So I happened to be at a morning screening for film critics at the Film Forum last Thursday, and when I emerged from the Ladies Room afterwards (at around 12:10), I saw that a screening of the new 4G Silver Anniversary Restoration of Howards End was about to begin. Since this was the last day I would be able to see it at the Film Forum on a Big Screen, I thought “what the heck,” and I stayed.
I am so glad I did! I am delighted to report that Howards End at 25 is not just glorious, it’s actually better than ever.
Howards End was nominated for NINE Oscars in 1992, it won THREE, and each and every one of them went to a woman!!!
Emma Thompson: Best Actress in a Leading Role
Ruth Prawer Jhabvala: Best Adapted Screenplay
Luciana Arrighi: Best Art Direction/Set Decoration (shared with Ian Whittaker)
I say it was better than ever in 2016 because I was watching it in the third and final act of Hillary Rodham Clinton’s barrier-busting run for President of the United States of America. And so, when “Margaret Schlegel” (Emma Thompson) says to her fiance “Henry Wilcox” (Anthony Hopkins) “Can you not forgive Helen as I have forgiven you? Can you not say: ‘What Helen has done, I have done.’” Well, I literally broke out in tears!
For those who have neither seen nor read Howards End, let me provide a smidgen of context. Howards End is the name of an English country home owned by “Ruth Wilcox” (Vanessa Redgrave).
Ruth Wilcox is a wealthy lady of the late 19th Century. Margaret Schlegel and her sister “Helen Schlegel” (Helena Bonham Carter) are ladies of the early 20th Century (not quite so wealthy, but certainly well-to-do). Nevertheless, when Ruth Wilcox and Margaret Schlegel meet up “on the Continent” (meaning somewhere in Europe) while on vacation, they are immediately sympatico. Months later, finding themselves alone in London just before the holidays, they bond over Christmas shopping and other ladylike pursuits. In the course of their conversations, Ruth tells Margaret a great deal about her love for Howards End, and she almost manages to take her there for a look see… but fate intervenes.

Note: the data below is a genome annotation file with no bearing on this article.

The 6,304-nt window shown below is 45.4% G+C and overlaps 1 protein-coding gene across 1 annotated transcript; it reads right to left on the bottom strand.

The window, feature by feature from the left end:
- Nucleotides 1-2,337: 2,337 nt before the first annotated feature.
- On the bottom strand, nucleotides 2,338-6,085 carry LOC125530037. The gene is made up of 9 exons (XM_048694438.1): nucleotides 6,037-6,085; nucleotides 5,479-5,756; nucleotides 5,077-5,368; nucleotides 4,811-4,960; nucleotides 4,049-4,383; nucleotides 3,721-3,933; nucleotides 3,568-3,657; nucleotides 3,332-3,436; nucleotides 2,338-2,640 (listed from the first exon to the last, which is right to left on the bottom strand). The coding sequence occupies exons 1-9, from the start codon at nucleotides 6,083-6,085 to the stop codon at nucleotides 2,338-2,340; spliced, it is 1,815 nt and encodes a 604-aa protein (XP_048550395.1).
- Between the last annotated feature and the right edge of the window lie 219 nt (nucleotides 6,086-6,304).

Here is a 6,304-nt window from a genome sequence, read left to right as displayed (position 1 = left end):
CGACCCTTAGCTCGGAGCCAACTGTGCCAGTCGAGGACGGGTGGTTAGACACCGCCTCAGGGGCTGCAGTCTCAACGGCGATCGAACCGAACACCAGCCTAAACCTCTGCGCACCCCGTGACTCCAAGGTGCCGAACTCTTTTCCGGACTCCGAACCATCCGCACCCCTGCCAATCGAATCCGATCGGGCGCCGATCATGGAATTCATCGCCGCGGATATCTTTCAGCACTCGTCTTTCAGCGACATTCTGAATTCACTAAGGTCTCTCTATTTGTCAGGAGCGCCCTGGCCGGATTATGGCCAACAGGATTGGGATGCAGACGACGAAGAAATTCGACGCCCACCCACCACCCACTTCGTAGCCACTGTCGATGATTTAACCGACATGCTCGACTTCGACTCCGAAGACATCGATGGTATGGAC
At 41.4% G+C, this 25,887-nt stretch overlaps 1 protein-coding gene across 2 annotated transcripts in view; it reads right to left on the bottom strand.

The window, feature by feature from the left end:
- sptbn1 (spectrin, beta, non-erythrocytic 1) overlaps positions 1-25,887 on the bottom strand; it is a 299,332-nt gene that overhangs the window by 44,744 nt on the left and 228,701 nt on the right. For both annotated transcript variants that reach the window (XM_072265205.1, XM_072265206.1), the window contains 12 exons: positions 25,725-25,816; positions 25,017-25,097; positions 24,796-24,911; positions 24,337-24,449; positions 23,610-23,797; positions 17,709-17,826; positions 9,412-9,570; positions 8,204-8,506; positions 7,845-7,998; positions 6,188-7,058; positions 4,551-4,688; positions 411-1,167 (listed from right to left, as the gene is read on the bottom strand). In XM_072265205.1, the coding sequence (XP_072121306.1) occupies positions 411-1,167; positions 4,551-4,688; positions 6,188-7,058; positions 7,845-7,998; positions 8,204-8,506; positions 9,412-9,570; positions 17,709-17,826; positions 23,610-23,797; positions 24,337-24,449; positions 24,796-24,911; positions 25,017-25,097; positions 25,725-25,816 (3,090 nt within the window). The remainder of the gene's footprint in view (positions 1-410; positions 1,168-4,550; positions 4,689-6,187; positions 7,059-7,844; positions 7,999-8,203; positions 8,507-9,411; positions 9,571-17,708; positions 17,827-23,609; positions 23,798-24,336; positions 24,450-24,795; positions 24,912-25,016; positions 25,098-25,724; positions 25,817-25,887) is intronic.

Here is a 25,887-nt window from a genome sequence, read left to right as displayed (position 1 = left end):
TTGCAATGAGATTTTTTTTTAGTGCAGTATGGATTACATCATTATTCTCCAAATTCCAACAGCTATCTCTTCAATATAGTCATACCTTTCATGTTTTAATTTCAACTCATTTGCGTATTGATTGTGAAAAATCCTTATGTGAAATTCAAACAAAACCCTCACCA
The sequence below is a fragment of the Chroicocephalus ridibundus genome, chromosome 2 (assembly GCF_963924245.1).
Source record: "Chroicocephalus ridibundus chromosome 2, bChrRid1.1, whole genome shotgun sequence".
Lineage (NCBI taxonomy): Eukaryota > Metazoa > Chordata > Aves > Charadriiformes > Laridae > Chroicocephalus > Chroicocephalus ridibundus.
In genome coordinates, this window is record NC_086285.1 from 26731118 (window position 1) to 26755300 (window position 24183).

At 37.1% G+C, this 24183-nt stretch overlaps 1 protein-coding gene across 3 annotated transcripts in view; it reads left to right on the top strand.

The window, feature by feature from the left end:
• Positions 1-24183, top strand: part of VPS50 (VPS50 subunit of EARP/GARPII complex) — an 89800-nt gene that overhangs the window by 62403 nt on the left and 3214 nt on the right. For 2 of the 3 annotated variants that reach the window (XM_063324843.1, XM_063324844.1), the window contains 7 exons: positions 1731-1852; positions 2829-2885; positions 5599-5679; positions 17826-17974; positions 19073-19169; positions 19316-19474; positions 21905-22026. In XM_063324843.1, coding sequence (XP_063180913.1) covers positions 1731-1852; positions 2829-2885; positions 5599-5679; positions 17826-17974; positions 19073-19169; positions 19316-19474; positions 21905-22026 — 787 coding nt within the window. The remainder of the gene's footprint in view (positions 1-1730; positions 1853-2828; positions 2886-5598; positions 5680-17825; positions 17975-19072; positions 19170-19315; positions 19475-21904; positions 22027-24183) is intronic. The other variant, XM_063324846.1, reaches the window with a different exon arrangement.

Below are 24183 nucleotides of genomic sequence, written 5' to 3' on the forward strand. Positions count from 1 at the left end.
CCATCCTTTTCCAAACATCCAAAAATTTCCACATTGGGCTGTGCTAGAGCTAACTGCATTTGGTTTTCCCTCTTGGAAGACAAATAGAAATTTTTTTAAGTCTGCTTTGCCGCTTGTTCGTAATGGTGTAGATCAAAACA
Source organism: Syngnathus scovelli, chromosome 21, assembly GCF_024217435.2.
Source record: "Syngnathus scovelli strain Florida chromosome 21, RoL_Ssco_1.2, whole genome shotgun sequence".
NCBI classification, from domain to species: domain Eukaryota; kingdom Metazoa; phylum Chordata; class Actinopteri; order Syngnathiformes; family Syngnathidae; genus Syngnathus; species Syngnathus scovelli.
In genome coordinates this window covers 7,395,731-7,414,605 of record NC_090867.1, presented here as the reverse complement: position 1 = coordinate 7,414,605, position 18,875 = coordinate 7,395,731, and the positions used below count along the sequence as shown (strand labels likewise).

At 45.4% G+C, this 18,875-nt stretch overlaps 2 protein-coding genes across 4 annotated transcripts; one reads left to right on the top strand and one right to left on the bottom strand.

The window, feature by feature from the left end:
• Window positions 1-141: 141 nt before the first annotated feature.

On her deathbed, Ruth writes a note leaving Howards End to Margaret. When he finds the note, Ruth’s husband Henry destroys it. Nevertheless, he is intrigued by Margaret, and slowly but surely, he comes to understands why his wife was so smitten with the young–but not so young–woman. Henry proposes and Margaret accepts. (Me? I would have given Emma Thompson an Oscar for this one scene alone!) Complications? Complications abound!!!
That’s enough plot! Howards End is the pinnacle of an extraordinary cinematic collaboration that is always, always referred to as Merchant Ivory Productions. And it is true that director James Ivory and producer Ismail Merchant (who died in 2005), had a unique personal and professional relationship. However, almost all of their films–and every single one of “their” most aesthetically and commercially successful films–were penned by screenwriter Ruth Prawer Jhabvala. Now really, folks: In a just world, these films would be known as Merchant Ivory Jhabvala Productions. Right? Of course, right!
So watching Howards End in 2016 is bittersweet.
Sweet because Ruth Prawer Jhabvala (who died in 2013) is one of the only women in history to win not one but two Oscars for her screenplays (both, of course, for “Merchant Ivory” productions). Sweet because Howards End holds up so well on screen after twenty-five years. Sweet because women really have come so far since the dawn of the Suffragette movement. (There is actually a lovely scene in which Margaret has to shoosh her friends when Ruth chimes in–in the middle of a lively discussion after an elegant luncheon–to say that she does not believe in women’s suffrage.) Bitter because with all of her qualifications, Hillary Rodham Clinton still has to fight so $#@%ing hard for her right to campaign for the top job.
If she were here today, I feel sure that Ruth Prawer Jhabvala–who lived the last part of her long life in Manhattan–would be voting for HRC on November 8th… so I will do it for her in her honor.
My score? Of course my score is 5/5
© Jan Lisa Huttner (9/22/16) FF2 Media
Photo Credits: Derrick Santini/Merchant Ivory Productions. Watch preview of Howards End 4G here.
Top Photo: Ruth Wilcox” (Vanessa Redgrave) serves tea to her guests as Howards End.
Middle Photo: Margaret begs “Henry Wilcox” (Anthony Hopkins) to allow her sister Helen to spend one final night at Howards End.
Bottom Photo: Margaret and “Ruth Wilcox” (Vanessa Redgrave) Christmas Shopping in London.
Final Photo: “Margaret Schlegel” (Emma Thompson) suddenly sees something that causes her world to implode.
In addition to the conversations that Ruth and Margaret have about Howards End (d’uh!)–not to mention Christmas shopping–Margaret, Helen, and their friends (most of whom are women) discuss politics, culture, and other highbrow topics of the day.
The Wilcox women–specifically daughter “Evie” (Jemma Redgrave) and daughter-in-law “Dolly” (Susie Lindeman)–fret about Margaret and her increasingly intrusive role in their tight family circle. Meanwhile, Margaret and “Aunt Juley” (Prunella Scales) are in a panic when Helen suddenly disappears at the beginning of Act Three.
Yes, yes. Of course, there are several terrific male roles in Howards End beyond Anthony Hopkins perfect turn as Henry Wilcox–especially Samuel West’s poignant performance as Leonard Bast”–but the core of this film is about women. Hooray